November 17, 2005

B&I, Engineering Technologies open new advanced manufacturing lab


From left, Mary Simpson, administrator of Business and Industry, Dick Bickerstaff, chair of Mechanical Engineering, President Val Moeller, and Congressman Pat Tiberi perform the ceremonial ribbon cutting that officially opened the new IST Lab in Eibling Hall.
Joined by officials from federal and state government and business partners from major corporations, on Monday Columbus State opened a state-of-the-art laboratory on the third floor of Eibling Hall that will enhance manufacturing competitiveness in central Ohio.

The Integrated Systems Technology (IST) Laboratory was funded by a U.S. Department of Labor and Ohio Department of Jobs and Family Services grant totaling nearly $1 million, in conjunction with President Bush's High Growth Job Training Initiative for Advanced Manufacturing. The grant and programs are being coordinated by the National Center for Integrated Systems Technology at Illinois State University.

The lab includes modular components for training in electrical, electronic, mechanical, automation and process control areas of manufacturing

"Let's talk about why this lab is important," said President Moeller at the ribbon cutting. "The facility will increase the capacity of local employers to train their current employees, by bringing integrated manufacturing skills together. This training will have a direct impact on our local economy, because with trained employees, companies will be able to retain their current business, as well as expand and attract new business."

"My dad was a steelworker, and so I am familiar with the competition in manufacturing industries," said Congressman Pat Tiberi, who was instrumental in securing grant money for the project. "Back then, Ohio competed with southern states for jobs and facilities. Now it's a global marketplace. This lab will help the private sector to enhance their workforce and compete globally," he said.


Joan Young, instructor in Electronic Engineering, explains how the electrical systems portion of the IST lab works to Jeffrey Scheiman, Columbus State Board of Trustees member.
The programs offered at Columbus State include hands-on training in electrical systems, electronics, hydraulics and pneumatics, piping systems, electronic sensors and basic mechanical devices, as well as principles of how systems interact.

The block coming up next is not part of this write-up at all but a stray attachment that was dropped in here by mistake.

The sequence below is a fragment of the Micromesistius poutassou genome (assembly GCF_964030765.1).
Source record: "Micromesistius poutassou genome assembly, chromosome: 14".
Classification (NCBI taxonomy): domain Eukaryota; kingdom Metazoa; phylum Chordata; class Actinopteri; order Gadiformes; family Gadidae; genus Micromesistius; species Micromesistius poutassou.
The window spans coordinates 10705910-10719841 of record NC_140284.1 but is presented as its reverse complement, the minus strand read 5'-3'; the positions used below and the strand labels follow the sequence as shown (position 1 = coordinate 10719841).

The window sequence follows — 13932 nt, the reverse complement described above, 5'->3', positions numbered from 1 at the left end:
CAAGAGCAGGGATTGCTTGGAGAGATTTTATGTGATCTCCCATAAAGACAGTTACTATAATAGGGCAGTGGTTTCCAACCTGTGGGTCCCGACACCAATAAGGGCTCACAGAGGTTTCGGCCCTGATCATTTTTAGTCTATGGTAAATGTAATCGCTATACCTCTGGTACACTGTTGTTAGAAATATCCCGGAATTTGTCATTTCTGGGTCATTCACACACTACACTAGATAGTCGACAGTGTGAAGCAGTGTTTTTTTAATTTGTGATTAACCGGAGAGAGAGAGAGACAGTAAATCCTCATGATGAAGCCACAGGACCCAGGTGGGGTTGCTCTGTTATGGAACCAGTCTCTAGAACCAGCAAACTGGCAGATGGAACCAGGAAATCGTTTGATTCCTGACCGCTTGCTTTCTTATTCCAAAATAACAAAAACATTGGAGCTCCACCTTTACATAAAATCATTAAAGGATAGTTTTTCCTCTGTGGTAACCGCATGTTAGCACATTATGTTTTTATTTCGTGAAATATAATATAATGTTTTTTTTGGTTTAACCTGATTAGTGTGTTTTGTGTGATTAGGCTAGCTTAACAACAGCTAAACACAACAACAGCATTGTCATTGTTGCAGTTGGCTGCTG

The business development and training aspects of the laboratory will be handled by Carla Gantz, program coordinator in Business and Industry Training, and Dick Bickerstaff, chair of Mechanical Engineering.

Classroom curricula and lab equipment were developed under the leadership of such industry giants as Honda of America Manufacturing and Anheuser-Busch.

"We choose our business partners very carefully," said Liz Smeltz , of Anheuser-Busch. "We have the best equipment available in the world, but we must have the best employees to be able to maintain it. This is a national program, and we chose to work with Columbus State for our maintenance training and development."

 

 

Jeff Gruber soars at Bolton Field


Jeff Gruber, left, points out some of the features of the
college's new Learjet to aviation students at Bolton Field.
A love of aviation has kept Jeff Gruber, instructor in Aviation Maintenance, flying high since beginning his career some 17 years ago. In the industry since 1986, he is grounded in his responsibilities to make aircraft fly smoothly.

He still holds a pilot's license, but after flying for a living, Gruber decided being a pilot wasn't for him. Still wanting to remain in the field, he attended Columbus State and in Winter Quarter 1988 graduated from Aviation Maintenance.

Upon graduation, he worked for a Canadian airline and eventually went on to become the third shift supervisor at NetJets. After several years, he cruised over to the Huntington National Bank flight department and served as the chief of maintenance for more than three years. While there, he was responsible for all maintenance functions of the bank's aircraft that flew over 500 miles a year. When the bank closed the department, Gruber came to Columbus State as an adjunct faculty member in aviation maintenance technology in 1999, and he transitioned to full-time instructor in Fall 2003.